The following is a Think Piece, required as part of my studies at the East West Center in the Asia Pacific Leadership Program.
With the west’s global dominance and eventual decline seemingly inevitable, it’s interesting to ponder how western nations will deal with the economic playing field being leveled? While countries like China and India have economies that are growing like wildfire, western nations’ continuing financial decline is helping to speed up this process.
In November 2009, Hans Rosling, presenting at TEDIndia, traced the global economic growth of India and China since 1858 and predicted that those economies will be equal to the United States in 2048. The presentation is not only entertaining and funny, but rather plausible. It really was only a few hundred years ago that all three economies were very close with one another. It’s never easy to part with what you’re used to and swallow the hard pill that you’re not always going to be top of the heap.
Even President Obama stated in a September 29, 2011 interview with a television station in Florida that America isn’t looking nearly as good as it once did. “The way I think about it is, you know, this is a great, great country that had gotten a little soft and, you know, we didn’t have that same competitive edge that we needed over the last couple of decades. We need to get back on track.” Will the US get back on track or have the tracks already been re-routed?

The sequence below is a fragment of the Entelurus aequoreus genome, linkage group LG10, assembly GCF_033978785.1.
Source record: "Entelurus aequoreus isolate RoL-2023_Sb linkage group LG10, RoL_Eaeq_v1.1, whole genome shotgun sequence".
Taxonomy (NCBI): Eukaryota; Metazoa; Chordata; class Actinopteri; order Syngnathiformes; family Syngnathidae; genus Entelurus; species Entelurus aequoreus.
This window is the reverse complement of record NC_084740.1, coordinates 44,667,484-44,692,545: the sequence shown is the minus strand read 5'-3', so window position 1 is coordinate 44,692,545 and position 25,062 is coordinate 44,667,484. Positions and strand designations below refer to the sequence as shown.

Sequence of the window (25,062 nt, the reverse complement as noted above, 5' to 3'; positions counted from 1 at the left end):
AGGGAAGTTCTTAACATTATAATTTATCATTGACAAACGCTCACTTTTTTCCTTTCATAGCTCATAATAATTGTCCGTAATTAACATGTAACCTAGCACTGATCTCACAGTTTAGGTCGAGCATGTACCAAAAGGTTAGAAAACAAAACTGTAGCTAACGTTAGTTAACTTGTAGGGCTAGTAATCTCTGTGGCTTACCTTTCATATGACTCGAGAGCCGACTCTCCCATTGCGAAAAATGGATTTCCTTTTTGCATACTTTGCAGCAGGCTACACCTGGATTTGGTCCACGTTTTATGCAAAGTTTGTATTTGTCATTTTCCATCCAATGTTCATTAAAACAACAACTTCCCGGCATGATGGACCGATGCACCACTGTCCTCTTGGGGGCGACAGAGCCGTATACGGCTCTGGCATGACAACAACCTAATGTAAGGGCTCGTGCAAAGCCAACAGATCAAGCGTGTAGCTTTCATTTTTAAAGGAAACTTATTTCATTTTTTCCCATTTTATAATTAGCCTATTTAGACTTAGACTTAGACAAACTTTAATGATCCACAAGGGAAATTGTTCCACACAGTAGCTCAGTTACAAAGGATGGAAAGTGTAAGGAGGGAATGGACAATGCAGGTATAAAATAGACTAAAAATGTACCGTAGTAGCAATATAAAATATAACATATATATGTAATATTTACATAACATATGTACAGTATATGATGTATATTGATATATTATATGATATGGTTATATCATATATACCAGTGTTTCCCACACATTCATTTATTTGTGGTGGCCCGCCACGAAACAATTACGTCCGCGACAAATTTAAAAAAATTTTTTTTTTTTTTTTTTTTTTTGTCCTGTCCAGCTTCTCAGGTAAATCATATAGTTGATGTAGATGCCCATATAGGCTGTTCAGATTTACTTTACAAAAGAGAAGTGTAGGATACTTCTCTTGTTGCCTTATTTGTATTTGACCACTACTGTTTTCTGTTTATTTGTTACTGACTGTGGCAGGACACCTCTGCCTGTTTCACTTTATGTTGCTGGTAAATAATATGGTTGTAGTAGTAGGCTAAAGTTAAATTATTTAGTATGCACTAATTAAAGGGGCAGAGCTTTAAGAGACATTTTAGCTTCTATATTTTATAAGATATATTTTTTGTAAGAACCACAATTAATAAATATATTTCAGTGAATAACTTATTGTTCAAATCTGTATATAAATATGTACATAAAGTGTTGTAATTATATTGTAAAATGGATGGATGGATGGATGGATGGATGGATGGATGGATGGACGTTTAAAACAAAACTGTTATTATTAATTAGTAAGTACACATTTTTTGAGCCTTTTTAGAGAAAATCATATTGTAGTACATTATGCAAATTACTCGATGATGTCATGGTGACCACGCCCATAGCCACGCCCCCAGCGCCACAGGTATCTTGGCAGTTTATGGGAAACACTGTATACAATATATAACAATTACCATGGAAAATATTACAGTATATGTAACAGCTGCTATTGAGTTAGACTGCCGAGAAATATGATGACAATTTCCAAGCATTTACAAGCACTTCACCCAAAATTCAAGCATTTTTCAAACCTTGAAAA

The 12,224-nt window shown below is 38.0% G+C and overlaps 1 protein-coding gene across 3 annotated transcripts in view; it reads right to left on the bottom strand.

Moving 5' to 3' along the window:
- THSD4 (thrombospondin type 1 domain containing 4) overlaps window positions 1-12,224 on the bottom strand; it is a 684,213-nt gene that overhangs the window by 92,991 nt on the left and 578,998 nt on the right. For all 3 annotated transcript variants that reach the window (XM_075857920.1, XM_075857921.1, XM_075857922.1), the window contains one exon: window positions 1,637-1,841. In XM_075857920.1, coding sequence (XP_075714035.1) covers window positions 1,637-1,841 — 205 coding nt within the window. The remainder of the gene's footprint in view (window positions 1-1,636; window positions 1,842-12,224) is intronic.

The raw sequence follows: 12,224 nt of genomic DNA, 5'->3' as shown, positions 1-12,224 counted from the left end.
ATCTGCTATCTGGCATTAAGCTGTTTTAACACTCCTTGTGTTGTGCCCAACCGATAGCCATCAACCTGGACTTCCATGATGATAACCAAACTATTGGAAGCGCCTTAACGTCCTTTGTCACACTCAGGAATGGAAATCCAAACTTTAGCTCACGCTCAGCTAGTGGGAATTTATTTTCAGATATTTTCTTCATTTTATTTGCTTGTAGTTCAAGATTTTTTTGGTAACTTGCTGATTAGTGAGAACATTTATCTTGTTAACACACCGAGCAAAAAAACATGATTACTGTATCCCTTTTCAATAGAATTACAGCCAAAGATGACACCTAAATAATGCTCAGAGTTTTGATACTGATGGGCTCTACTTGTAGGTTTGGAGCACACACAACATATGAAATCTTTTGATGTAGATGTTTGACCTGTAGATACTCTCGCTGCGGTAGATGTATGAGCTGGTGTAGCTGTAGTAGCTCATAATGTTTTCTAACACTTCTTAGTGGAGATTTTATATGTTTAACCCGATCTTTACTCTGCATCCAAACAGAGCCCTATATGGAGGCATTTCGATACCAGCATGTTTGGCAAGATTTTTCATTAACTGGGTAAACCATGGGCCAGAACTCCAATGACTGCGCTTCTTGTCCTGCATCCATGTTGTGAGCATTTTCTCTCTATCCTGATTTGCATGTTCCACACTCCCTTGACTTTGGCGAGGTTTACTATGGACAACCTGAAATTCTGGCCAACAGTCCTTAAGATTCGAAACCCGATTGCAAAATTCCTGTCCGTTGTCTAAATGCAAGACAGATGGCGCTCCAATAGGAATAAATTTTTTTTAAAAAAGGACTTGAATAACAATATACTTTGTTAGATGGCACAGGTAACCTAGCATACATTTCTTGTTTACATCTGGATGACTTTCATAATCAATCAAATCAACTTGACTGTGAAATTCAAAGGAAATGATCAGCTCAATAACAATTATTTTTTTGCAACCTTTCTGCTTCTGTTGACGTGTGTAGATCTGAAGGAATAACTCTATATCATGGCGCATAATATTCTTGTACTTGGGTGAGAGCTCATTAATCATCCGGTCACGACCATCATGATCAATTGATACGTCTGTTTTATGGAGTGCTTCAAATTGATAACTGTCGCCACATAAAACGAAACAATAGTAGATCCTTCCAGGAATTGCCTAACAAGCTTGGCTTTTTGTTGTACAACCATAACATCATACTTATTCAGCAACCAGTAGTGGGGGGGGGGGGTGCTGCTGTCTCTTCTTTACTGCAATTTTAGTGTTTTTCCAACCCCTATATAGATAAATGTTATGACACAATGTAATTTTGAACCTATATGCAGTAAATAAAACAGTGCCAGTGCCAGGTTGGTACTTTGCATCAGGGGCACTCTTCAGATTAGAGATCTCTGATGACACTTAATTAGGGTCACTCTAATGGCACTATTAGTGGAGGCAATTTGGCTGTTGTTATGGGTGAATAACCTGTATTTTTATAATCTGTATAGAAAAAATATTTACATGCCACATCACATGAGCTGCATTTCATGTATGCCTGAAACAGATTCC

While China, India and Asia all rely on America continuing to succeed and be a strong economic force in the world, there seems to be little sympathy about their current decline. A November 4, 2010, Economist article, At America’s Expense, does a pretty good job summing-up why that may be. “Another historic burden Mr. Obama carries in Asia is the arrogance of American officials during the Asian financial crisis of 1997-98. That caused resentment, helped burnish China’s image and inspired some scarcely concealed glee at America’s comeuppance a decade later.”
So, the question remains, how will the west deal with and face their inevitable decline and leveling of the economic playing field? It certainly will help if they come to grips with the fact they’ve had it too good for too long and Asian nations’ attitude will no doubt play a role in maintaining face, which just may become something more important to the west to nurture and preserve.